The Family Life of Vikings
Contrary to the popular image most people have of vikings in their mind, a typical day would not mean fighting and killing people from dust till dawn. Neither does their characterization as unhygienic and constantly drunk fit historical records.
Yes, they were brave! Yes, they fought a lot! But their life also had a peaceful, family side.
If you were a Viking man, then your core activity would be farming, and from time to time you would spend time with other men in the tribe at longhouse feasts. If you had to hunt or get around on the totally frozen ground, you would hop on your skis and slid on top of the ice (skis, skates, and sleds have been discovered in the territories where a long time ago the Vikings lived).
If you were a Viking woman, you would be in charge of domestic balance. This wasn’t an easy job for the Viking women, but they proudly achieved these duties, receiving respect and appreciation for their work and for their role in the Viking society. As a curiosity, the divorce possibility existed for the women in the Viking culture. If a woman was not happy with her marriage, she could divorce, even if the practice was not common or often encountered.
But things didn’t always go smoothly for women (don’t forget we’re talking about pre-medieval society), and even if the laws were written by men and most of the times followed by men, they also addressed this women’s need for a fulfilling marriage. In the evening, men, women, elders and children, they all gathered by the fire, told and listened to stories. Innate storytellers, they didn’t share the tales only for fun and entertainment; they were an essential means of educating the whole community and all the generations about the Viking history, culture, legends and faith.
What did the Vikings eat?
The Vikings raised animals, grew gardens and farmed crops, they ate what they produced on their farms or what they could gather, fish or hunt. They maintained small to medium-sized farms, which usually were enough to support a traditional extended family for years. They had two main meals a day, and these were: dagmal (day meal, breakfast, served an hour after rising) and nattmal (the night meal, served at the end of the working program). Their diet was rich in fish, meat, fowl, dairy, wild greens, fruit, bread and various vegetables. The Viking women cooked the meals over an open fire pit using iron pots and cauldrons.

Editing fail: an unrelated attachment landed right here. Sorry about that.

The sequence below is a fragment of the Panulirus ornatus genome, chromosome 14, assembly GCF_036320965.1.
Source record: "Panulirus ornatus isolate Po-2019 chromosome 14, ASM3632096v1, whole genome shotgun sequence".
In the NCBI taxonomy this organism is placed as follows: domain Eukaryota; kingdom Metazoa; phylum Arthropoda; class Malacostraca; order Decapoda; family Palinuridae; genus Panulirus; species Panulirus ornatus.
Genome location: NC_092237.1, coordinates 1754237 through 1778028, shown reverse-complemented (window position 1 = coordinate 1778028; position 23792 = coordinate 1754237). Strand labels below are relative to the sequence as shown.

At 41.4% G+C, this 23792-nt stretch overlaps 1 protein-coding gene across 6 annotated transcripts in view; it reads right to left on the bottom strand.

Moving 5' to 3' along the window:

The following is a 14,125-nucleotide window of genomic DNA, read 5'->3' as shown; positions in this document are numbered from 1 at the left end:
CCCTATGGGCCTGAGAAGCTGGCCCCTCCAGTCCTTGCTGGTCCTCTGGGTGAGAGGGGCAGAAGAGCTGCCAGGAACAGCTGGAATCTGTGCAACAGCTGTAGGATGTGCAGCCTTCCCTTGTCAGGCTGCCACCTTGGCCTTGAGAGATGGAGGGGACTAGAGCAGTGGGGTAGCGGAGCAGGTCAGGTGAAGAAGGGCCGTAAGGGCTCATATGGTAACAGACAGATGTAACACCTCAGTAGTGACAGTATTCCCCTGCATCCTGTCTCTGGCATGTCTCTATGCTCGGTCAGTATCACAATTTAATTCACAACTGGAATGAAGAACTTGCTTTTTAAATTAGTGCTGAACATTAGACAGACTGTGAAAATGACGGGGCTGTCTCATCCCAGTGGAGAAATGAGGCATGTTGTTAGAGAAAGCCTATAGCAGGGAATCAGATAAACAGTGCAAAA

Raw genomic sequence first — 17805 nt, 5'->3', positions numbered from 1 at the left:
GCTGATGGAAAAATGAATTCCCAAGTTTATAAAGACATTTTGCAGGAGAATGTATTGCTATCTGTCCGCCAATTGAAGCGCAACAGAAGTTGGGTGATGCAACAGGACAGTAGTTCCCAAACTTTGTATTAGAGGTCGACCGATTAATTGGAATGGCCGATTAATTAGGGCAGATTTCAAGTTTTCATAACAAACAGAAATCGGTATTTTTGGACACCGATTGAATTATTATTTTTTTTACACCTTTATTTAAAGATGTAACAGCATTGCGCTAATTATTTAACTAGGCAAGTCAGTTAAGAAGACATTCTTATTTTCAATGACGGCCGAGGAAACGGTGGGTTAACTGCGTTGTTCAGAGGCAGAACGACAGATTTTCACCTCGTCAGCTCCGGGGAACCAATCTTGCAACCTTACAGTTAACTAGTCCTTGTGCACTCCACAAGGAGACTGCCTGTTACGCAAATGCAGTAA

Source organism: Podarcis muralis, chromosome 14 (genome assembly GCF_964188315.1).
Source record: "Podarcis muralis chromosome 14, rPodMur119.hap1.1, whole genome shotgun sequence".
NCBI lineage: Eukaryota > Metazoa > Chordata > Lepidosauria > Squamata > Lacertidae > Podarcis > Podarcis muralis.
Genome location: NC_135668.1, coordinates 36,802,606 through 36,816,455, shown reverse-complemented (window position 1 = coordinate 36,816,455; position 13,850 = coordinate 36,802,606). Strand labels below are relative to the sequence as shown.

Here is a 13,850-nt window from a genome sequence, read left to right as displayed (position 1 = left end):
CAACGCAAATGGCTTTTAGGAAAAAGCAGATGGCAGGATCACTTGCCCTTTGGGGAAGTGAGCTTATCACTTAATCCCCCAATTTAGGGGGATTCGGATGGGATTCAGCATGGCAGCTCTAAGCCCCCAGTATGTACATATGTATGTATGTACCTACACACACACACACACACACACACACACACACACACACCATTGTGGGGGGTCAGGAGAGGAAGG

What did the Vikings wear?
It’s quite hard to find fabric that survived a millennium, but there are some Viking clothing pieces in museums. The most accurate information about their clothing style and materials used comes from their tales and sagas.
The Vikings had a very simple and practical clothing style: men wore a tunic over trousers and women wore long dresses with another apron-style dress over (two brooches fastened apron dress’ straps over the shoulders). Children wore the same simple styles, designed in smaller dimensions.
Their clothes were often made of wool (women spent a lot of time spinning wool, carding it, weaving fabric and making the clothes for all family members), dyed in various colors with vegetable-based dyes, and the shoes were crafted from durable goat’s leather. Their accessories (for example, women’s brooches or necklaces) were made of ivory, bone, silver, bronze and for the wealthier Viking people even made of gold.
Growing up as a Viking
Much like most of the ancient world cultures, viking children did not go to school as children do nowadays. They had to focus on learning the duties, and they had many chores and responsibilities at the family farm. They had little time to play with other children, but this was the way things were those days, and children enjoyed their life as it was.
The boys, having their fathers’ model, learned all the work they had to do when they would grow up, and the girls spent a lot of time with the women in their families, to get accustomed with women’s duties and responsibilities in a Viking family. The Viking children took things seriously so, at the age of ten, they were able to run a farm with little help from adults.
Gender roles were well defined, and people were happy to fill in these roles in the community. Beyond farming, the boys would learn how to fight using swords, axes, and spears. Strong girls would also be taught how to fight, and there have also been discovered some women Viking warrior graves. Formal schools did not exist in those times, and the children learned mostly by listening to the elders’ stories or by doing their daily duties. Being part of the community was an essential factor that influenced how much one could learn and develop. Viking children would also have the opportunity to learn to trade from their parents, as they exchanged goods with other peoples they encountered in their explorations.